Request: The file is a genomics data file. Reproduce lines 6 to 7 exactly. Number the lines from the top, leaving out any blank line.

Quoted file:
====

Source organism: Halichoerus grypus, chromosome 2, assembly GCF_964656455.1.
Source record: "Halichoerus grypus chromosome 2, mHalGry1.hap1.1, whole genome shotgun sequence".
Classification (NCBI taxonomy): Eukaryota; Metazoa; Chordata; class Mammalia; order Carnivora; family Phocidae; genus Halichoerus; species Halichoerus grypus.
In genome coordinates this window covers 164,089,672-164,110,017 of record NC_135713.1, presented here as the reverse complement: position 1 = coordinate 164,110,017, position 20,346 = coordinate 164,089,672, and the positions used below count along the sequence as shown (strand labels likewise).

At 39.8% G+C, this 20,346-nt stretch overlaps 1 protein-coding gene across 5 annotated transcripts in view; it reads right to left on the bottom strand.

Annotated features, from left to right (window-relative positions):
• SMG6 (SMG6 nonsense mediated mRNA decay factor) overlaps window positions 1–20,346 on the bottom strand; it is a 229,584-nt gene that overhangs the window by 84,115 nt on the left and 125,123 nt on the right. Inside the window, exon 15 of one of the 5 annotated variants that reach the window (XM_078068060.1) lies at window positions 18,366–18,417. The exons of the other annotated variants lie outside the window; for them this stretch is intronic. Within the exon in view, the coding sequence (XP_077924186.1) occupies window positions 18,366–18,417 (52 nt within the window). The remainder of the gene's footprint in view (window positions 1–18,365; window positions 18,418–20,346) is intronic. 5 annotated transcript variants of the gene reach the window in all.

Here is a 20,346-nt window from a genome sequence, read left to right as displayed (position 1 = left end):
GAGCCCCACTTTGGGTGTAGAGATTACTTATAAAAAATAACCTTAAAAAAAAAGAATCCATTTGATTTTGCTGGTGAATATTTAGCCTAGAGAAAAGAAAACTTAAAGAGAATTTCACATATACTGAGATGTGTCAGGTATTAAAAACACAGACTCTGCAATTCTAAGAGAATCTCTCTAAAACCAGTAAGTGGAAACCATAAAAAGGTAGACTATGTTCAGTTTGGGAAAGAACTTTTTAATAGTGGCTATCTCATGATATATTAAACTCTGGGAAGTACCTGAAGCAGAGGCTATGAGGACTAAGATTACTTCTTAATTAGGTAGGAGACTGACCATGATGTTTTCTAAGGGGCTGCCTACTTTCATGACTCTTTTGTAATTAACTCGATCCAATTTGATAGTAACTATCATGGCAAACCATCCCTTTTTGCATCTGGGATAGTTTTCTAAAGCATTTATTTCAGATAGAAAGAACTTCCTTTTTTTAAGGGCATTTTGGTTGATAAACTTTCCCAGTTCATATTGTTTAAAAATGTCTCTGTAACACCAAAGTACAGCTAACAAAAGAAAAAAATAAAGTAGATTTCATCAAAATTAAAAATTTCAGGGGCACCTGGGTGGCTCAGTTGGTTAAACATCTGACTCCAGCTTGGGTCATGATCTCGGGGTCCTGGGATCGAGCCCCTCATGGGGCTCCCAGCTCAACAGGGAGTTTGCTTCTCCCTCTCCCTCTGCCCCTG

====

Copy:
Annotated features, from left to right (window-relative positions):
• SMG6 (SMG6 nonsense mediated mRNA decay factor) overlaps window positions 1–20,346 on the bottom strand; it is a 229,584-nt gene that overhangs the window by 84,115 nt on the left and 125,123 nt on the right. Inside the window, exon 15 of one of the 5 annotated variants that reach the window (XM_078068060.1) lies at window positions 18,366–18,417. The exons of the other annotated variants lie outside the window; for them this stretch is intronic. Within the exon in view, the coding sequence (XP_077924186.1) occupies window positions 18,366–18,417 (52 nt within the window). The remainder of the gene's footprint in view (window positions 1–18,365; window positions 18,418–20,346) is intronic. 5 annotated transcript variants of the gene reach the window in all.